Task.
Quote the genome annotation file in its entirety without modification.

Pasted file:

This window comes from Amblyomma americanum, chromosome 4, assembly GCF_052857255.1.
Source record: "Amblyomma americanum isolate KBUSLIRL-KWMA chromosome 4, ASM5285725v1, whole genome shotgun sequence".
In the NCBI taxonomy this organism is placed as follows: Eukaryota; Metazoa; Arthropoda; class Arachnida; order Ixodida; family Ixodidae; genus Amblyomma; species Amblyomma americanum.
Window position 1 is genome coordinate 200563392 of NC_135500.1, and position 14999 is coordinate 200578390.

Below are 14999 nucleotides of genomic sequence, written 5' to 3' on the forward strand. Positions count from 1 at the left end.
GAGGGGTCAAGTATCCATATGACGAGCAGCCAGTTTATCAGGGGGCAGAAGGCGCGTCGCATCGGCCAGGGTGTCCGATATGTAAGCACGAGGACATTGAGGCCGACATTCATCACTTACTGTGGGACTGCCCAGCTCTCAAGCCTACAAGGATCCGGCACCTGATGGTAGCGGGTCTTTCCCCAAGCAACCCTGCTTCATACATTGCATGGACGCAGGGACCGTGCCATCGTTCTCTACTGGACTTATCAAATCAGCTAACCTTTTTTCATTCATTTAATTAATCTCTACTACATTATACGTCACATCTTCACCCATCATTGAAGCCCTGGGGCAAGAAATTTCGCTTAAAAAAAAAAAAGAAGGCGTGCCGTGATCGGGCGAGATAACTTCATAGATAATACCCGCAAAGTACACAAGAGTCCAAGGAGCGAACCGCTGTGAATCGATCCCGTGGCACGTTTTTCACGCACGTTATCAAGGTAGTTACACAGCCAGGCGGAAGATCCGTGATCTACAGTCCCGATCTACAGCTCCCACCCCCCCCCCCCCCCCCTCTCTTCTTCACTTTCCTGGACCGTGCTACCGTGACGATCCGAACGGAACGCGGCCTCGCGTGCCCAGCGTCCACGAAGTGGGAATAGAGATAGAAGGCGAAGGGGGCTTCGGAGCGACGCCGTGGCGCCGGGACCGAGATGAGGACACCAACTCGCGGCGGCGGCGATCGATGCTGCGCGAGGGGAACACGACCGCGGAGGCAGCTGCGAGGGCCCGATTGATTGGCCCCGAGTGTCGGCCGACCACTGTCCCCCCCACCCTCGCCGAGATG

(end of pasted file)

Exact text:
This window comes from Amblyomma americanum, chromosome 4, assembly GCF_052857255.1.
Source record: "Amblyomma americanum isolate KBUSLIRL-KWMA chromosome 4, ASM5285725v1, whole genome shotgun sequence".
In the NCBI taxonomy this organism is placed as follows: Eukaryota; Metazoa; Arthropoda; class Arachnida; order Ixodida; family Ixodidae; genus Amblyomma; species Amblyomma americanum.
Window position 1 is genome coordinate 200563392 of NC_135500.1, and position 14999 is coordinate 200578390.

Below are 14999 nucleotides of genomic sequence, written 5' to 3' on the forward strand. Positions count from 1 at the left end.
GAGGGGTCAAGTATCCATATGACGAGCAGCCAGTTTATCAGGGGGCAGAAGGCGCGTCGCATCGGCCAGGGTGTCCGATATGTAAGCACGAGGACATTGAGGCCGACATTCATCACTTACTGTGGGACTGCCCAGCTCTCAAGCCTACAAGGATCCGGCACCTGATGGTAGCGGGTCTTTCCCCAAGCAACCCTGCTTCATACATTGCATGGACGCAGGGACCGTGCCATCGTTCTCTACTGGACTTATCAAATCAGCTAACCTTTTTTCATTCATTTAATTAATCTCTACTACATTATACGTCACATCTTCACCCATCATTGAAGCCCTGGGGCAAGAAATTTCGCTTAAAAAAAAAAAAGAAGGCGTGCCGTGATCGGGCGAGATAACTTCATAGATAATACCCGCAAAGTACACAAGAGTCCAAGGAGCGAACCGCTGTGAATCGATCCCGTGGCACGTTTTTCACGCACGTTATCAAGGTAGTTACACAGCCAGGCGGAAGATCCGTGATCTACAGTCCCGATCTACAGCTCCCACCCCCCCCCCCCCCCCCTCTCTTCTTCACTTTCCTGGACCGTGCTACCGTGACGATCCGAACGGAACGCGGCCTCGCGTGCCCAGCGTCCACGAAGTGGGAATAGAGATAGAAGGCGAAGGGGGCTTCGGAGCGACGCCGTGGCGCCGGGACCGAGATGAGGACACCAACTCGCGGCGGCGGCGATCGATGCTGCGCGAGGGGAACACGACCGCGGAGGCAGCTGCGAGGGCCCGATTGATTGGCCCCGAGTGTCGGCCGACCACTGTCCCCCCCACCCTCGCCGAGATG